And the greatest is love.
(Source: Steve Garnaas-Holmes, Unfolding Light)
THOUGHT FOR THE WEEK (John van de Laar)
When Jesus read the scroll of Isaiah in his hometown of Nazareth, the people listened attentively. When he claimed that he was the fulfilment of Isaiah’s prophecy, they were amazed and questioned how it could be, but they were still open to Jesus’ message. It was only when Jesus began to challenge their sense of entitlement, and when he pointed out God’s concern for outsiders, that they got murderously angry. The radical inclusivity of Jesus was scandalous and offensive to these people. They wanted to believe that they were “in” with God, and that meant there had to be others who were “out”. But, when Jesus suggested that outsiders were really the true insiders, they refused to let go of their stereotypes, their sense of privilege, and their need for exclusivity.
It’s tragic when God’s people are more like the people of Nazareth than Jesus. We love to talk about Jesus the Messiah, and to hear how God’s Reign has come to us. But, sometimes, when we are challenged by the Gospel to welcome those whom we believe are “sinners” or “outside” of God’s “chosen ones,” we may prefer to attack the messenger rather than do the difficult work of opening our hearts. We all have those we struggle to love. We all have those whom we believe are undeserving of God’s grace. But, if God’s favour could be earned – even by praying a “sinner’s” prayer – it wouldn’t be grace. The challenge of the Gospel is the way it calls us constantly to expand our welcome and inclusion until all people discover that they are actually “in” with God. This challenging journey into radical, inclusive grace is the focus of this week.
A CELEBRATION OF LOVE
I have had
many beautiful encounters with love
in my life –
Sometimes it has been the love of nature – the soft lines,
and the mossy smell of bush.
Sometimes has been
the tenderness of another person – a oneness in relationship,
the mingling of tears,
the fragile flower of romance.
Sometimes love has been
a passion for justice,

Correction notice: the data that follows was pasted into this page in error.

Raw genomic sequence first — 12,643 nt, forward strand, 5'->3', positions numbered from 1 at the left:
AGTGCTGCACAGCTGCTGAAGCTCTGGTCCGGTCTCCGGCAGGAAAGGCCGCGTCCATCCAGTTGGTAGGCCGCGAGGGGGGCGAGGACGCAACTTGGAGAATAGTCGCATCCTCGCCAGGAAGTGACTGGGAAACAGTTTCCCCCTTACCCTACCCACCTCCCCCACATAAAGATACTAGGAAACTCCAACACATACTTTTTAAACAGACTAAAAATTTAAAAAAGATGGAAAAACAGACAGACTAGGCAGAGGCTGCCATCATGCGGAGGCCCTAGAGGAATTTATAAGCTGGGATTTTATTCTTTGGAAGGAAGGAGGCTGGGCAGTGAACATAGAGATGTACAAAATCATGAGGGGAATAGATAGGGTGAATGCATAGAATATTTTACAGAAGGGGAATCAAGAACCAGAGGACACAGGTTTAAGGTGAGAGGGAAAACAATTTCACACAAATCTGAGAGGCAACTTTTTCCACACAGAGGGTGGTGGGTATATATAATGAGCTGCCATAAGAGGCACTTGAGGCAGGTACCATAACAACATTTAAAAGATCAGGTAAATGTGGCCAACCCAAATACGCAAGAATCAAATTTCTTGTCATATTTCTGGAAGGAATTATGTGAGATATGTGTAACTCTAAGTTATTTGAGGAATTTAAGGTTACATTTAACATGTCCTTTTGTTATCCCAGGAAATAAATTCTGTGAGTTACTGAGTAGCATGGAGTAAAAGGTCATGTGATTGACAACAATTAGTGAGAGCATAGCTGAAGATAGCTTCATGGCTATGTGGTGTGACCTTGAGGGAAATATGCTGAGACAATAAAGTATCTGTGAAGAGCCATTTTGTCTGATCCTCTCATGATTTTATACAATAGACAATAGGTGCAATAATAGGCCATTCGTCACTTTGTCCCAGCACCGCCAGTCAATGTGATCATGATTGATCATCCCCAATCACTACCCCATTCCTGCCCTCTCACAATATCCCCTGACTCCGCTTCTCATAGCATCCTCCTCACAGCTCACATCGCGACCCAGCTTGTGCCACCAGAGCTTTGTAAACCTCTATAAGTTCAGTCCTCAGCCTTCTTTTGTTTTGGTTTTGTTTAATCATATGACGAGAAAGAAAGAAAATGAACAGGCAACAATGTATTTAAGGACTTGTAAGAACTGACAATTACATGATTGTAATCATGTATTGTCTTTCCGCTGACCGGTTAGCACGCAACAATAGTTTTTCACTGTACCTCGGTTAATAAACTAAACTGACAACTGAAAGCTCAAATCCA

the fight for equality,
a concern for others,
grief at the Church’s divisions, anger at its petty-mindedness.
Sometimes love has been parenting
of child and adult, of others and self, of nature and ideas.
Sometimes love has been creating
words and music, color and form, line and texture, buildings and gardens,
one’s own kind
and one’s own life.
Sometimes love has been pain and sorrow,
sometimes dream and fulfillment,
sometimes tearful ecstasy,
sometimes common sense practicality,
But at all times
love has nurtured me,
and drawn me on into the oneness of God,
the source of all our loving.
in the knowledge
that no love is ever wasted
and that all love
becomes part of God’s love,
I thankfully celebrate
all the loving that God
has graciously allowed me to partake,
(Source: Progressive Christianity website)
The world needs love
The world needs love; so many hearts are hurting.
Lord, work through us, help us to spread your peace,
bringing to all – through your forgiving spirit –
freedom from guilt, from bitterness release.
Reconcile us; help us to share your calmness,
’till anger stills and all our conflicts cease.
The world needs hope, a vision for the future,
what life might be, if all would live in you.
Help us to lead – through your transforming spirit –
lives that reflect what you would have us do,
to share our gifts, show forth your loving kindness,
encourage all to find their hope in you.
The world needs faith, a willing dedication
of all we are and all we might yet be.
Help us to serve – through your empowering spirit –
in active faith in our community.
Love for each soul, respecting and upholding,
declares the worth of all humanity.
The world needs joy, a sense of celebration
that human lives have such diversity.
Help us to see – through your dynamic spirit –
each person’s part in life’s vitality.
Sharing our joys, supporting others’ sorrows
make our small world a better place to be.
(Words: Philip Sudworth 2002, Tune: Finlandia)